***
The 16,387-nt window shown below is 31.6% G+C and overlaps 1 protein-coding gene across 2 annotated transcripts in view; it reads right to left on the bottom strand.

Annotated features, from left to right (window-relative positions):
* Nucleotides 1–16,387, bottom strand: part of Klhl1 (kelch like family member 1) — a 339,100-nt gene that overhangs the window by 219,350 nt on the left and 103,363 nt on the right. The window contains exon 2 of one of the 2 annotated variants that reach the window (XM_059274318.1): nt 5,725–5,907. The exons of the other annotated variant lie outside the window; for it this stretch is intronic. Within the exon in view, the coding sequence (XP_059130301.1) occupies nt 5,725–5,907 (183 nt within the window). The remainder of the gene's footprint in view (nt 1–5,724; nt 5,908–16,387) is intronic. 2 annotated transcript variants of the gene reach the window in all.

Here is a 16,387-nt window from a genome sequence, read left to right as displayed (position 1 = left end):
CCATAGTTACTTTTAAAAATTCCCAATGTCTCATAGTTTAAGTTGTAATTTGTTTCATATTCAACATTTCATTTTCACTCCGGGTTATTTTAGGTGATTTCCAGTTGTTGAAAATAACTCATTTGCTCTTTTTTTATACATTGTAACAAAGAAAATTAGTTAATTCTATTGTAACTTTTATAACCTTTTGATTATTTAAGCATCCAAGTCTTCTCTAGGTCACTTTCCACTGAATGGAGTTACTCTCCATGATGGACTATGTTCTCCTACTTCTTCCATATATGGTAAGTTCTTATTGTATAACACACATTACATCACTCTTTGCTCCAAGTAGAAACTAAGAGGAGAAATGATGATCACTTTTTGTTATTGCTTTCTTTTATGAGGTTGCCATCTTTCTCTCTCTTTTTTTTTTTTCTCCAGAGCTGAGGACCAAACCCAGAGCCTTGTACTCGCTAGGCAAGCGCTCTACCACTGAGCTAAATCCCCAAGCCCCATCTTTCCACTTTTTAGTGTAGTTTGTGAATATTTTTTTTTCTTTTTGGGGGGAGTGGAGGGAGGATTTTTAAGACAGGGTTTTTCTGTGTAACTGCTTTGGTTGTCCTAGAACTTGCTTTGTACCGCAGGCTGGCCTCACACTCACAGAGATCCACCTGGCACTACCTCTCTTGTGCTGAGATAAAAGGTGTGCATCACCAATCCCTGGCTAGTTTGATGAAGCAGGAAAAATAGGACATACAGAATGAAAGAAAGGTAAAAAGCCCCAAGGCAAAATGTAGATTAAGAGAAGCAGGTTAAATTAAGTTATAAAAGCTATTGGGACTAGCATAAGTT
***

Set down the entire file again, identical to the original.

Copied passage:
The 16,387-nt window shown below is 31.6% G+C and overlaps 1 protein-coding gene across 2 annotated transcripts in view; it reads right to left on the bottom strand.

Annotated features, from left to right (window-relative positions):
* Nucleotides 1–16,387, bottom strand: part of Klhl1 (kelch like family member 1) — a 339,100-nt gene that overhangs the window by 219,350 nt on the left and 103,363 nt on the right. The window contains exon 2 of one of the 2 annotated variants that reach the window (XM_059274318.1): nt 5,725–5,907. The exons of the other annotated variant lie outside the window; for it this stretch is intronic. Within the exon in view, the coding sequence (XP_059130301.1) occupies nt 5,725–5,907 (183 nt within the window). The remainder of the gene's footprint in view (nt 1–5,724; nt 5,908–16,387) is intronic. 2 annotated transcript variants of the gene reach the window in all.

Here is a 16,387-nt window from a genome sequence, read left to right as displayed (position 1 = left end):
CCATAGTTACTTTTAAAAATTCCCAATGTCTCATAGTTTAAGTTGTAATTTGTTTCATATTCAACATTTCATTTTCACTCCGGGTTATTTTAGGTGATTTCCAGTTGTTGAAAATAACTCATTTGCTCTTTTTTTATACATTGTAACAAAGAAAATTAGTTAATTCTATTGTAACTTTTATAACCTTTTGATTATTTAAGCATCCAAGTCTTCTCTAGGTCACTTTCCACTGAATGGAGTTACTCTCCATGATGGACTATGTTCTCCTACTTCTTCCATATATGGTAAGTTCTTATTGTATAACACACATTACATCACTCTTTGCTCCAAGTAGAAACTAAGAGGAGAAATGATGATCACTTTTTGTTATTGCTTTCTTTTATGAGGTTGCCATCTTTCTCTCTCTTTTTTTTTTTTCTCCAGAGCTGAGGACCAAACCCAGAGCCTTGTACTCGCTAGGCAAGCGCTCTACCACTGAGCTAAATCCCCAAGCCCCATCTTTCCACTTTTTAGTGTAGTTTGTGAATATTTTTTTTTCTTTTTGGGGGGAGTGGAGGGAGGATTTTTAAGACAGGGTTTTTCTGTGTAACTGCTTTGGTTGTCCTAGAACTTGCTTTGTACCGCAGGCTGGCCTCACACTCACAGAGATCCACCTGGCACTACCTCTCTTGTGCTGAGATAAAAGGTGTGCATCACCAATCCCTGGCTAGTTTGATGAAGCAGGAAAAATAGGACATACAGAATGAAAGAAAGGTAAAAAGCCCCAAGGCAAAATGTAGATTAAGAGAAGCAGGTTAAATTAAGTTATAAAAGCTATTGGGACTAGCATAAGTT